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SPACE SOUNDS

SPACE SOUNDS

The beat of the sun

Helioseismology “listen” to the Sun using a unit aboard the SOHO spacecraft.

Rings of Saturn

Saturn is the least dense of the planets: its density is 0.7 – less than that of water.

Magnetosphere of Ganymede

Recorded by NASA’s Gallileo spacecraft, these sounds show that the solar system’s largest moon has a magnetosphere that shields it from Jupiter’s magnetic influence.

Jupiter's magnetosphere

Remnants of the big bang

Radio telescopes received these sounds from a completely black body. Scientists suggest that these are the remains of a big bang.

Pulsar PRS B0329+54

This pulsar is one of the best known and also one of the first to be discovered. It has a period of 715 milliseconds, rotating 1.4 times per second.

Radar echo from the surface of Titan

This recording was made by converting into audible sounds part of the radar echo received by Huygens during the last kilometers of his descent to Titan. As it approached the ground, the intensity increased. Scientists will use the intensity of the echo to reason about the nature of the surface.

Accelerating through the fog of Titan

This recording is a laboratory reconstruction of the sounds heard through Huygens microphones. Several samples taken at different times during the descent are combined together to give a realistic reproduction of what a traveler aboard the Huygens would have heard during one minute of descent through Titan’s atmosphere. (435 Kb)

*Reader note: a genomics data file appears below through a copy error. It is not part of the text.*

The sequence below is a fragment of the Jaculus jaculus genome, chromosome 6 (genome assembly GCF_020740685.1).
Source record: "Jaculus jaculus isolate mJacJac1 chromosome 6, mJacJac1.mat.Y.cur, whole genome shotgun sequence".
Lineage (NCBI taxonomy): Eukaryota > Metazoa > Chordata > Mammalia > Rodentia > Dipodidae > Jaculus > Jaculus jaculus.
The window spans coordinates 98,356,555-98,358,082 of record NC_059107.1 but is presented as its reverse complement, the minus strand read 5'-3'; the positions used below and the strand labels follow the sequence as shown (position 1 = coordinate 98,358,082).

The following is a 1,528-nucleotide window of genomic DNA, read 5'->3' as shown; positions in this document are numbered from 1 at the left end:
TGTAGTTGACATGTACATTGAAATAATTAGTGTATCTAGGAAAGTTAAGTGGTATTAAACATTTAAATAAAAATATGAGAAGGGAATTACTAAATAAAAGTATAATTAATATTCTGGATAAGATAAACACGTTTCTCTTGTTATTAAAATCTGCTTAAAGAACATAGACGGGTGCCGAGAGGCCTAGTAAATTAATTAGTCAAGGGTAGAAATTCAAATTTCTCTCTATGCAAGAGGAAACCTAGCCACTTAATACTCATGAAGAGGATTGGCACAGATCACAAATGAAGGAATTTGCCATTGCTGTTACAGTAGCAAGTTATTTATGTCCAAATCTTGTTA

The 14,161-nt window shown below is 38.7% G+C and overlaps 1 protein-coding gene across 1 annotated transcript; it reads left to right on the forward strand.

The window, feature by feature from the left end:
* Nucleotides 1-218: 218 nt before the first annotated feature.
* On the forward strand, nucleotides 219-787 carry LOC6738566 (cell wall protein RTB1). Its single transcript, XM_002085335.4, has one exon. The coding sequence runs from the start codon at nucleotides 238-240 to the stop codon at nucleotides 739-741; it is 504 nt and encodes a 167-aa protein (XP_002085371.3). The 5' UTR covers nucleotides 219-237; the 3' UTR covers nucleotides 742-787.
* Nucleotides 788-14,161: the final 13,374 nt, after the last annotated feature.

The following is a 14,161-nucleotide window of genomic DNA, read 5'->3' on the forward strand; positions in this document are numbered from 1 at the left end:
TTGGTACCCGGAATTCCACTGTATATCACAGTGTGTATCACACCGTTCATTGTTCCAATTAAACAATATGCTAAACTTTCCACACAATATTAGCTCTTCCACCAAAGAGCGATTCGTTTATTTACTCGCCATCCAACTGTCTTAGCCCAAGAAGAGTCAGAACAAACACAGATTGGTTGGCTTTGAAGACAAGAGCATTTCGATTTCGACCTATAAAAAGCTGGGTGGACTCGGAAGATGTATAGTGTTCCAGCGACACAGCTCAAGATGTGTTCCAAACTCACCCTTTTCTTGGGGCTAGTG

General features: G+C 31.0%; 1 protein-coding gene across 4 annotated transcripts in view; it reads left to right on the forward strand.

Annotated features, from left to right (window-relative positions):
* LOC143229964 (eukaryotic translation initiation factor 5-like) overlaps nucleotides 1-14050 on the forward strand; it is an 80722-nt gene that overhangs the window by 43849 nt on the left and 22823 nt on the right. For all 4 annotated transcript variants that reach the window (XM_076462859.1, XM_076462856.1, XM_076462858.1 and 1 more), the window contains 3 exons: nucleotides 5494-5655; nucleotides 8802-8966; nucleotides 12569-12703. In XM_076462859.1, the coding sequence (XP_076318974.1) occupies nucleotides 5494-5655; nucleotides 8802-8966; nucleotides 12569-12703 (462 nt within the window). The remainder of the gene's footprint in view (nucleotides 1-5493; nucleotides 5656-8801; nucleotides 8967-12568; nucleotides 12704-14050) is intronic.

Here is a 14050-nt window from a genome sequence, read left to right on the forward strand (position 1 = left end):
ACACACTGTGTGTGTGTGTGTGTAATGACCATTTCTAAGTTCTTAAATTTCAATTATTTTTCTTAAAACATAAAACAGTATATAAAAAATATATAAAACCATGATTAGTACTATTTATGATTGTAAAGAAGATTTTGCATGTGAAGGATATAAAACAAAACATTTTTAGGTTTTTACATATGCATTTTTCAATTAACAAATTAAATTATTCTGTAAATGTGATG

Black hole GRS 1915+105

A theoretical astronomical object formed at the moment of the destruction of a massive star. Black holes are the evolutionary end points of stars at least 10 or 15 times more massive than the Sun.

Electromagnetic activity near Io during the I31 program

The soundtrack demonstrates the intensity of the disturbance of the electromagnetic field with a sharp rise and a sudden drop in electron density near the north pole of Io. The researchers translated the electromagnetic waves in the plasma near Io into the “language” of sound. It is the result of studies of the thin charged shell around Io using Galileo equipment, during its close flyby of the north pole on August 6, 2001. The place where the noise increases a lot is the area where Galileo traverses the paths of moving electrons along the magnetic field lines between Io and Jupiter.

Electromagnetic activity near Io during the I32 program

This soundtrack demonstrates the disturbance of the electromagnetic field near the south pole of Io. These data were obtained during Galileo’s flyby of the South Pole on October 16, 2001.